Persist to Resist – 29Apr24

Trump’s Pecker takes the stand, making him gag more. EMTALA and immunity arguments put SCOTUS back in the spotlight. SCOTUS will decide if emergency rooms should treat pregnant women if their life is not in danger. SCOTUS made it clear Trump’s shills on the court are poised to hand him the gift of delay, leaving it up to us, the voters to stop this march to fascism. They seem to care more about a hypothetical “witch hunt” than the actual crimes in the immunity case.

Meanwhile, the Arizona house finally approves repeal of 1864 law and a Grand Jury indicts Guiliani and Meadows with TFG as a co-conspirator. The clock starts ticking for TikTok while college campuses struggle to find the balance between free speech and lawlessness.

Margaret Atwood’s chilling novel The Handmaid’s Tale (1985) was a prophetic portrayal of the post-Roe world we are now in.

The book depicts a terrifying “future” militaristic theocracy called “the Republic of Gilead”. The society is mostly infertile by environmental catastrophes. Women are treated as property of the state and have lost their rights. Thus, fertile women are forced to bear children for the ruling elite.

While her novel is more extreme, Atwood has acknowledged that experiences of violence and sexual coercion in the novel are based on American slavery.  In the past, American female slaves were often tragically raped and forced to give up their babies to white “owners”.

While the Republic of Gilead may seem like an exaggeration, women are currently under threat in a post-Roe America. Dobbs was just the beginning of an authoritarian backslide into a Gilead-like reality in the decades to come.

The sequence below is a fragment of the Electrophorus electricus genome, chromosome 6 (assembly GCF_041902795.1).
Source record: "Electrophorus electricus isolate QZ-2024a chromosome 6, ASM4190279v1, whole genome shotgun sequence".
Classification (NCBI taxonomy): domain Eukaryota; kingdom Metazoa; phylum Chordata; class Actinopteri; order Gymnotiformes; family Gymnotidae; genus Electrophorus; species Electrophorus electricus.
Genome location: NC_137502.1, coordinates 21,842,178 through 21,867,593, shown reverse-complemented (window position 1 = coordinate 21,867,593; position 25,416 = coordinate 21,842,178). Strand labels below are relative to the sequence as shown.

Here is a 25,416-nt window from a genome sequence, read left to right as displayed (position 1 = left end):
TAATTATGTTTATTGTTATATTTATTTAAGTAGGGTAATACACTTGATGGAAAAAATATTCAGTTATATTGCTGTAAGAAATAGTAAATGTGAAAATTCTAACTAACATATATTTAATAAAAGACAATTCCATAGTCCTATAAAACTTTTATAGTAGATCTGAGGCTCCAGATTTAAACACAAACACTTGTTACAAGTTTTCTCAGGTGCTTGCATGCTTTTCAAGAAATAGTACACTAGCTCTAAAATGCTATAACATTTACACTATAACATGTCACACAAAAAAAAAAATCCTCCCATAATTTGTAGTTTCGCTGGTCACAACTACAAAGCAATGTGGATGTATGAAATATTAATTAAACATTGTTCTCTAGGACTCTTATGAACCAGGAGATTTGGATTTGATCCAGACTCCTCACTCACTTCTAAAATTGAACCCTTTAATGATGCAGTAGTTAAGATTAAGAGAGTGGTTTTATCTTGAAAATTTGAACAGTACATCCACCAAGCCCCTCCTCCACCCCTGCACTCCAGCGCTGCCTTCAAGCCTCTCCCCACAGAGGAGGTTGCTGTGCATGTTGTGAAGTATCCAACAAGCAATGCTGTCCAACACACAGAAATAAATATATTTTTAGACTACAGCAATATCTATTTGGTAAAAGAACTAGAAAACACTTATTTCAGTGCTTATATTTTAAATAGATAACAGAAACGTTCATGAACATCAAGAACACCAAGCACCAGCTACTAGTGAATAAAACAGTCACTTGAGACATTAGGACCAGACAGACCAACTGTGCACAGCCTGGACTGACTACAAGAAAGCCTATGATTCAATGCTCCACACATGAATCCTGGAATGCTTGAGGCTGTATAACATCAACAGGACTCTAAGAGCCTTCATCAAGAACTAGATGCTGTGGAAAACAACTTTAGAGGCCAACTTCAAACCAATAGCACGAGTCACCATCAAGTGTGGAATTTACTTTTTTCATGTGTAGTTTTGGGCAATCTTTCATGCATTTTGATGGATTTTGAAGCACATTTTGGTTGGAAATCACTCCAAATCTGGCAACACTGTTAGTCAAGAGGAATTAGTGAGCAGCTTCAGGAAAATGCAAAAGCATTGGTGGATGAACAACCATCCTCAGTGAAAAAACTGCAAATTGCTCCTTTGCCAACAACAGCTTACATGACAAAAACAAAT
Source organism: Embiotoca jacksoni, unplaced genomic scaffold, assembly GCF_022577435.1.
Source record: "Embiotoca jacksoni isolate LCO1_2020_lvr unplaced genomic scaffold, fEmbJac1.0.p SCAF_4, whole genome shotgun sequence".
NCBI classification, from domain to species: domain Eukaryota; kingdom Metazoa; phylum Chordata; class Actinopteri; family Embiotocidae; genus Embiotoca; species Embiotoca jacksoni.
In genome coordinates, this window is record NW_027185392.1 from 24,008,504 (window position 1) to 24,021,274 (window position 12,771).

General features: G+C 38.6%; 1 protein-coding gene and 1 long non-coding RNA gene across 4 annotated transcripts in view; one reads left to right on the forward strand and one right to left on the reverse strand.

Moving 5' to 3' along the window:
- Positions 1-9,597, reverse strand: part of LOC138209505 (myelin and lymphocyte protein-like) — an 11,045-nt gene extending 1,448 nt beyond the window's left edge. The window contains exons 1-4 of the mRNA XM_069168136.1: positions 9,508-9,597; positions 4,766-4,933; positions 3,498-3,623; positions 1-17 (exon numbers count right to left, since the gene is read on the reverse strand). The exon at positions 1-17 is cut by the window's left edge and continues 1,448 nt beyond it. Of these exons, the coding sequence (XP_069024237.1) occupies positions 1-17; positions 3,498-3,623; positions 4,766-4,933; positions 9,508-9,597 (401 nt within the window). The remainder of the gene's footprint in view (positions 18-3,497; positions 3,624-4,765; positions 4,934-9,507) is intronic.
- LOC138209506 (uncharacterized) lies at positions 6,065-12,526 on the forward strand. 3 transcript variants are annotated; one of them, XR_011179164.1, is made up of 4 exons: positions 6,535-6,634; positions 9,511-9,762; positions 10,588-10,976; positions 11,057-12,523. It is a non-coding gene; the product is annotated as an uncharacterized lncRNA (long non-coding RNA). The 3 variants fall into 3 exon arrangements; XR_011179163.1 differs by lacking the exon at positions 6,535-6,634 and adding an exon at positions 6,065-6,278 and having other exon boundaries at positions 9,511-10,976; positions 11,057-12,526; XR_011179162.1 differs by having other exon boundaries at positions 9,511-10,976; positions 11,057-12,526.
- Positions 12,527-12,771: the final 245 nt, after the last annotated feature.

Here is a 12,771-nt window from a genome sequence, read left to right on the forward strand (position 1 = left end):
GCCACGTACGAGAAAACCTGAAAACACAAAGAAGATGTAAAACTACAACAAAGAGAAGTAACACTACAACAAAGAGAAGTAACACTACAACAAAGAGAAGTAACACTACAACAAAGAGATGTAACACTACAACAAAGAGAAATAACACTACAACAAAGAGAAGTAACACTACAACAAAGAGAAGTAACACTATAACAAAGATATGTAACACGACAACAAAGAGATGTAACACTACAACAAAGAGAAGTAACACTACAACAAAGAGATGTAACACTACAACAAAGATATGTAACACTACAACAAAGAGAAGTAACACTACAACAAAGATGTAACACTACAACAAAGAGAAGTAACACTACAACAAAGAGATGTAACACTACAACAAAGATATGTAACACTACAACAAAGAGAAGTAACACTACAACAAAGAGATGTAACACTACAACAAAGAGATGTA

Abortion protections were first, but now we are under threat of losing other rights, like birth control, same-sex marriage, etc. The true genius of Atwood’s story was just how relevantly it predicted our current dystopian nightmare as women under misogyny.

Women in many states no longer have fundamental rights over their own bodies, often with few exceptions. We are watching Atwood’s bleak vision play out in real life across America. Our patriarchal system and religious fundamentalist minority seem to be controlling the shots now. The fight to restore reproductive freedom is similar to the novel’s Resistance movement against Gilead’s oppressive theocratic regime.

We should view The Handmaid’s Tale not only as a fictional warning from the past. It could represent a very frightening future if we don’t remain vigilant in the fight to protect women’s rights.